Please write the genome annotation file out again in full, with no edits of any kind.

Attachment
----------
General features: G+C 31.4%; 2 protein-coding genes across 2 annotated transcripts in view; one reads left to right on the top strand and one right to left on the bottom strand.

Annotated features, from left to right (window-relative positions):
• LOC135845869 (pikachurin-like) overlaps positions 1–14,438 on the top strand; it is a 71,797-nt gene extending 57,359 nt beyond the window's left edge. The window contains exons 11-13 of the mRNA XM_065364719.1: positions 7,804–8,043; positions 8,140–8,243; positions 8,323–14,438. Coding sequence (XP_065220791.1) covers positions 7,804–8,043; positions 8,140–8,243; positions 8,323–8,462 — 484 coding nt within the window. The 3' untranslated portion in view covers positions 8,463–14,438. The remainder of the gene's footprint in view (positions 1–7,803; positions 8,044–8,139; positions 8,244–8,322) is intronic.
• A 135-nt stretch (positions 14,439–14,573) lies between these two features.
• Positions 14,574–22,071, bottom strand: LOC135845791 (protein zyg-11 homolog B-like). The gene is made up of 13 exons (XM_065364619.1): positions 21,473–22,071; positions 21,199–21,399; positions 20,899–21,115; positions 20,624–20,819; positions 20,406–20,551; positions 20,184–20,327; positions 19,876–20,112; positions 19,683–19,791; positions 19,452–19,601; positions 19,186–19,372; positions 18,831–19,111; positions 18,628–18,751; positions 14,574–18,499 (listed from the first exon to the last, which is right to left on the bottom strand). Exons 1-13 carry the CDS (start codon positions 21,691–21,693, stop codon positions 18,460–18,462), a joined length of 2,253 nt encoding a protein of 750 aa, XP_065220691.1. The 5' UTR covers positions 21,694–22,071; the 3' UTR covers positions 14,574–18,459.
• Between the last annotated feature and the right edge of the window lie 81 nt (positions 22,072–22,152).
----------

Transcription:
General features: G+C 31.4%; 2 protein-coding genes across 2 annotated transcripts in view; one reads left to right on the top strand and one right to left on the bottom strand.

Annotated features, from left to right (window-relative positions):
• LOC135845869 (pikachurin-like) overlaps positions 1–14,438 on the top strand; it is a 71,797-nt gene extending 57,359 nt beyond the window's left edge. The window contains exons 11-13 of the mRNA XM_065364719.1: positions 7,804–8,043; positions 8,140–8,243; positions 8,323–14,438. Coding sequence (XP_065220791.1) covers positions 7,804–8,043; positions 8,140–8,243; positions 8,323–8,462 — 484 coding nt within the window. The 3' untranslated portion in view covers positions 8,463–14,438. The remainder of the gene's footprint in view (positions 1–7,803; positions 8,044–8,139; positions 8,244–8,322) is intronic.
• A 135-nt stretch (positions 14,439–14,573) lies between these two features.
• Positions 14,574–22,071, bottom strand: LOC135845791 (protein zyg-11 homolog B-like). The gene is made up of 13 exons (XM_065364619.1): positions 21,473–22,071; positions 21,199–21,399; positions 20,899–21,115; positions 20,624–20,819; positions 20,406–20,551; positions 20,184–20,327; positions 19,876–20,112; positions 19,683–19,791; positions 19,452–19,601; positions 19,186–19,372; positions 18,831–19,111; positions 18,628–18,751; positions 14,574–18,499 (listed from the first exon to the last, which is right to left on the bottom strand). Exons 1-13 carry the CDS (start codon positions 21,691–21,693, stop codon positions 18,460–18,462), a joined length of 2,253 nt encoding a protein of 750 aa, XP_065220691.1. The 5' UTR covers positions 21,694–22,071; the 3' UTR covers positions 14,574–18,459.
• Between the last annotated feature and the right edge of the window lie 81 nt (positions 22,072–22,152).